19 July 2019

The conflict in Rakhine state: Is Myanmar's military fighting a losing battle?

Heavy fighting in Rakhine state between the Arakan Army and Myanmar's military – that has largely fallen under the international radar – is developing into an open-ended military conflict that has the potential to destabilise the country.

By Aaron Kunaraja

The ongoing conflict between the Arakan Army (AA) and Myanmar's military, the Tatmadaw, has intensified in Rakhine state over the last several months. While the fighting has mainly been centred in the northern hinterland of Rakhine state, the well-equipped and organised AA has managed to make inroads further south into areas that were relatively untouched by the conflict earlier, such as the tourist centre of Mrauk-U. On 21 June 2019, a brazen attack using surface-to-surface rockets on a military jetty just outside the state capital Sittwe demonstrated the rebel group's new capability to operate freely and launch attacks within earshot of the state's centre of administrative and political power, where the Tatmadaw maintains a strong grip. The very same day, military authorities implemented an internet black-out across northern Rakhine (which includes the townships of Buthidaung, Maungdaw, Kyauktaw, Ponnagyun and Rathedaung) which has been in force ever since. Additionally, at least 10,000 reinforcing troops were deployed into Rakhine since the conflict escalated. These developments indicate that the insurgency in Rakhine has developed into an open-ended military conflict with serious social, economic and human costs.

The AA was formed in Kachin state in 2009, with the support of the Kachin Independence Army (KIA) and alleged Chinese-backing. The group's stated aim is to fight for self-determination of the ethnic Arakanese or Rakhine people, who constitute a majority of the Rakhine state population and who they believe have been sidelined by the central government, which is dominated by the country's Bamar ethnic majority.

In 2015, the AA moved some of its soldiers from Kachin state to southwestern Chin state and began launching attacks on Tatmadaw security bases in Chin state and northern Rakhine state. In late 2017, the AA shifted more of its forces into northeastern Rakhine state, establishing bases in northern townships. The group gradually began attacking Tatmadaw locations further south in early 2019. Since then, clashes with Myanmar's military forces have increased significantly, leading to heavy casualties on both sides.

While the government has tightly quarantined news coverage of the ongoing conflict, and the military does not release official casualty figures, unofficial estimates by foreign intelligence officials monitoring the conflict indicate over 400 government troops and upwards of 100 AA rebels were killed in fighting between December 2018 and June 2019. Despite these significant losses, restricted access into Rakhine state, coupled with the government's tight surveillance of student and civil society organisations –typically the catalysts for any national protest movement – has prevented the development of nationwide discontent over the conflict and has largely isolated the conflict from the national mainstream.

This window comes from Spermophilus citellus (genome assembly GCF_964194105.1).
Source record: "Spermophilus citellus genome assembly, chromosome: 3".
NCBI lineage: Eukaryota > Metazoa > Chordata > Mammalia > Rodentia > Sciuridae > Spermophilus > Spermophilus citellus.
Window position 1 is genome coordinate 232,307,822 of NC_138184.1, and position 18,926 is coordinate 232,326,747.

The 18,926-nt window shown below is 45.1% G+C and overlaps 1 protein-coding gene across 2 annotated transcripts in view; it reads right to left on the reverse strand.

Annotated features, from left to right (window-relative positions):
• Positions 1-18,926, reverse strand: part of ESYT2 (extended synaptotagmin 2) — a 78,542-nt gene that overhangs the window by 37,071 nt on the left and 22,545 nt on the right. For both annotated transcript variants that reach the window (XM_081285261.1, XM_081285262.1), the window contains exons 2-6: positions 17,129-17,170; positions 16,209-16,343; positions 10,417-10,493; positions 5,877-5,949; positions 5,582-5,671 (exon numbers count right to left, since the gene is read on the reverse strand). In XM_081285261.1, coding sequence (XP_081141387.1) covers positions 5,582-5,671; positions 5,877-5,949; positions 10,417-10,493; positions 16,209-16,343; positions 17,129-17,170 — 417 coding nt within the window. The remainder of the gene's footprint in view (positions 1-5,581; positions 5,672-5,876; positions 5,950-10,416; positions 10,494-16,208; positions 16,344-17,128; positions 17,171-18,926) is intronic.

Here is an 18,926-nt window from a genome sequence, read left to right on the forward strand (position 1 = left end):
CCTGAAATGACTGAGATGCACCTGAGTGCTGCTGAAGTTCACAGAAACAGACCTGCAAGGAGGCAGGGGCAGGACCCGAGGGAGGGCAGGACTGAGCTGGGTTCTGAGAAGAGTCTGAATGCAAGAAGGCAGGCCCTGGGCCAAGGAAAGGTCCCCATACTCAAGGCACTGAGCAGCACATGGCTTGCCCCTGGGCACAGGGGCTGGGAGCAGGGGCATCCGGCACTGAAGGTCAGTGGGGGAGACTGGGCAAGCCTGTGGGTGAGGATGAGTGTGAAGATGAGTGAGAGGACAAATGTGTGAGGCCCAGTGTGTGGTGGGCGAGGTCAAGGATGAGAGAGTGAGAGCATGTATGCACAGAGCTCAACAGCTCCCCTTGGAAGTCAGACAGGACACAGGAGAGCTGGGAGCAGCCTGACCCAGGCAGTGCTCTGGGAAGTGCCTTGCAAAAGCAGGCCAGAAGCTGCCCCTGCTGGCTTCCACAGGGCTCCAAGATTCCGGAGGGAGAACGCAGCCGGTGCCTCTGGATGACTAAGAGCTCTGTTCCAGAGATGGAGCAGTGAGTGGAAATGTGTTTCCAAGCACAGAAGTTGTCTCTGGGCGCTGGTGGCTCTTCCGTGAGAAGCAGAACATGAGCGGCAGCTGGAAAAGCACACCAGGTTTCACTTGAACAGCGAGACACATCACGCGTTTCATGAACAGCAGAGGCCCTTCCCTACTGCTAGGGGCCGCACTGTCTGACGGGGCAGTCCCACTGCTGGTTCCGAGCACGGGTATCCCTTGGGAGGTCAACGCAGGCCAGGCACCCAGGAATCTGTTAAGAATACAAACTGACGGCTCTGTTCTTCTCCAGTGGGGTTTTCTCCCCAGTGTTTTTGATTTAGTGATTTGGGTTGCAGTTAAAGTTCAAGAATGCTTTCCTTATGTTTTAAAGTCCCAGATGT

Despite this, there are real social costs to the conflict. The continued presence and brutal military tactics of the Tatmadaw has eroded its legitimacy among the local Arakenese population. In contrast, the AA has considerable popular support among the majority Arakanese population and has little problem in recruiting new fighters from local youth. Indeed, the sympathy and legitimacy it enjoys from the local population is one of the key reasons that have allowed the rebel group to sustain the conflict.

As it stands, the AA has an estimated fighting force of over 6,000 troops. This gives rise to fear of divided loyalties within the Tatmadaw's own ranks, as it contains a significant ethnic Rakhine component which poses obvious security risks as ethnic polarization grows. In addition to this, there is a sizeable sympathetic diaspora of ethnic Rakhine labourers in major cities in central Myanmar, most notably in Yangon. If the rebels somehow managed to recruit these sympathisers to carry out attacks in urban centres in the country’s heartland – a capacity it already has given its propensity to conduct similar attacks outside its base of operations such as in Sittwe – it would have serious implications for foreign investment and the economy. Given all this, it is very likely that the conflict in Rakhine state will continue as the government and the Tatmadaw seem unconcerned about its potential impact on the stability of the country.

Aaron Kunaraja is a Malaysia-based political and security risk analyst covering Southeast Asia.